Sulphur compounds are nasty things. Their presence is rarely welcome in beer, with perhaps the exception of small levels of dimethyl sulphide (DMS) in specific lager types. Hydrogen sulphide is another offender, being responsible for the smell of rotten eggs and the funkiness of primary fermentation. Yeast produce it at quite high levels during the frenzy of fermentation, but it is thankfully scrubbed from the beer by rapidly rising carbon dioxide. The classic exception to higher than normal levels of sulphur in beer is the 'Burton Snatch', famous in beer brewed with Burton water in the Midlands of England. It is caused by a very high sulphate concentration in the brewing water and has become a distinguishing feature of the style.
My personal sulphuric bugbear is the odour and flavour from light struck hops, more commonly known as skunking. It irritates me because it is the most easily preventable of all the invasive sulphur tints that plague beer - just stick the bloody beer in a brown bottle. The chemistry of skunking can be seen below. I love organic chemistry, but it's not for everyone and I am sorry for inflicting it on those who do not share my interest. The photolytic reaction to the left/down is the cause of my woes, the result of which is isopentyl mercaptan - the classic skunky smell. The top reaction running left to right is some clever brewing scientist's bright idea to prevent the breakdown of the hop alpha acid and remove the production of unpleasant sulphur compounds. These products are called reduced alpha acids (reduction is a chemical process involving the donation of electrons to a molecule). These reduced compounds do not suffer from light strike and also have the added bonus of providing more bitterness than an equivalent measure of standard alpha acids. Curiously they also promote far better foam stability, but at the risk of the foam looking rocky and artificial.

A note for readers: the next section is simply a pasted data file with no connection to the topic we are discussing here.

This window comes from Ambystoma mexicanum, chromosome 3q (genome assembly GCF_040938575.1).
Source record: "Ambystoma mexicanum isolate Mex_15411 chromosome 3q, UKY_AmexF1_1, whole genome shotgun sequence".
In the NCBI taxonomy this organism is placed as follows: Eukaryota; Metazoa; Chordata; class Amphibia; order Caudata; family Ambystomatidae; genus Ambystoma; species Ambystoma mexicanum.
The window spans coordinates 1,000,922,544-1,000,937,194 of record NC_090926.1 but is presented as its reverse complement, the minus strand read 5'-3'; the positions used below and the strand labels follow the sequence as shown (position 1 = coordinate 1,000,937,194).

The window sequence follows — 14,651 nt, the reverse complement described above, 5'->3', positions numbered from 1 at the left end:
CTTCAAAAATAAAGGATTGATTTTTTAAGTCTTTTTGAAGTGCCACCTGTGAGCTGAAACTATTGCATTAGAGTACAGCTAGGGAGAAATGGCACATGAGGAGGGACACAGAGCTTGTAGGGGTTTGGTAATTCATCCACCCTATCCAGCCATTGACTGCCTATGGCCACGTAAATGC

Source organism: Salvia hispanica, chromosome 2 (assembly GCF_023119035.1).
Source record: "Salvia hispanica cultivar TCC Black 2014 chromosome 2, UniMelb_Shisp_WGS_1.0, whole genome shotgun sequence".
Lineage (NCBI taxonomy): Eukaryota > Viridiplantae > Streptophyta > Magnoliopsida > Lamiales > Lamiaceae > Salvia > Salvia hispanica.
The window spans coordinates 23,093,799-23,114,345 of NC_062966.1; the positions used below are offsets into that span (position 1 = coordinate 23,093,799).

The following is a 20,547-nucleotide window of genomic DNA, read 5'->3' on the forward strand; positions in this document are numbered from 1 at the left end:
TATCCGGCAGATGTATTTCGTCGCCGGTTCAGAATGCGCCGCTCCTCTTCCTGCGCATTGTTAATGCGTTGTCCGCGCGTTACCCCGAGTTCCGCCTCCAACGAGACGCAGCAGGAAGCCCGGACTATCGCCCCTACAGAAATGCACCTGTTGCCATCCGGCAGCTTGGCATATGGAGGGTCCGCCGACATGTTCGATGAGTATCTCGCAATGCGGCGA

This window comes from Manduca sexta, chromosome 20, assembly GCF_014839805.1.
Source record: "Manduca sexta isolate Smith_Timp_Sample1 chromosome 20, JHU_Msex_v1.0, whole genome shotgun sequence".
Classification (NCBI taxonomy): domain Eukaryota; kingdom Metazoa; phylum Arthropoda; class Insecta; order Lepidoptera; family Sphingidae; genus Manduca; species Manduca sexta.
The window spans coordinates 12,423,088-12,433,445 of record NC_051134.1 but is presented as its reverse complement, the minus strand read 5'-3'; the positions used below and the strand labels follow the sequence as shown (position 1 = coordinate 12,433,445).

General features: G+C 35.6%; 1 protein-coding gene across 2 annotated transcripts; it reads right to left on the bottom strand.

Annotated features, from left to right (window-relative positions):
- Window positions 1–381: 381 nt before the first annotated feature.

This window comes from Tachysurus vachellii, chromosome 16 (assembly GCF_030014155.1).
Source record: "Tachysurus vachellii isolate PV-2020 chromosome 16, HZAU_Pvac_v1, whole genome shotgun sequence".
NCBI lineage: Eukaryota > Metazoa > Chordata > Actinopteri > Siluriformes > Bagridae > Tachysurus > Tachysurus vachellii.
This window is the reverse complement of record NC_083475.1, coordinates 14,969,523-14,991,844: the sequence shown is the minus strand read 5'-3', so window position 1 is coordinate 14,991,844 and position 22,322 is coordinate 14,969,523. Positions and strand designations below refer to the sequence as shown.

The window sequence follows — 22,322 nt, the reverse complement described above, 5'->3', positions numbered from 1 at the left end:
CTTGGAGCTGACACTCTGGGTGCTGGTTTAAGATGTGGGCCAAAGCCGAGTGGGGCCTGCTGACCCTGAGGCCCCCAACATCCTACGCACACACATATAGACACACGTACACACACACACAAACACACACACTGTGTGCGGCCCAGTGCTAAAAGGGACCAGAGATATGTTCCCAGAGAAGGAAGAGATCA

I stopped buying beer in clear bottles quite some time ago because of the unpleasant smell and flavour it suffers from. This is shame because there are quite a number of good beers sold in clear glass bottles. The difference between a beer in its intended state and the sorry condition it reaches us in clear glass has been highlighted to me on a number of occasions. The first was Marston's Old Empire IPA, an unremarkable beer in the bottle that tastes just like every other light struck beer, but a pint of it from cask at the GBBF proved entirely different and not just because of the cask/bottle divide. The most striking difference I have experienced was Bishop's Finger from a bottle that had been kept under wraps away from mischievous photons. It is a true strong malty richly hopped ale in this condition, but tastes like every other ale in a clear bottle when exposed to light. Happily I can say the same for this particular bottle of 1698 because the people at CAMRA must have kept it from the light during processing, and I, hopeful that they had done so, stashed it in the cupboard in the hope that it might be free from light struck off flavours. Thankfully it has not a hint of skunking. Instead it is a wonderful strong ale with full, sticky body and satisfying minerally English hops. I do not know why Shepherd Neame put all their beer in clear bottles. It seems crazy to me, especially with the generous hopping that is typical in most of their ale.
As an aside, in the above photolytic chemical reaction it is the presence of the oxygen atom and double bond that is responsible for light strike. Oxygen is very electronegative which means it really pulls on the electrons in the bond with the lower carbon atom. This weakens the bond and allows the lower fraction of the molecule to be cleaved off by an energetic photon. This same electronegativity is responsible for all life on earth in as much as it is the reason why a small molecule like water is a liquid at ambient temperature. So I'm left with a dilemma; all life on earth or skunk free beer?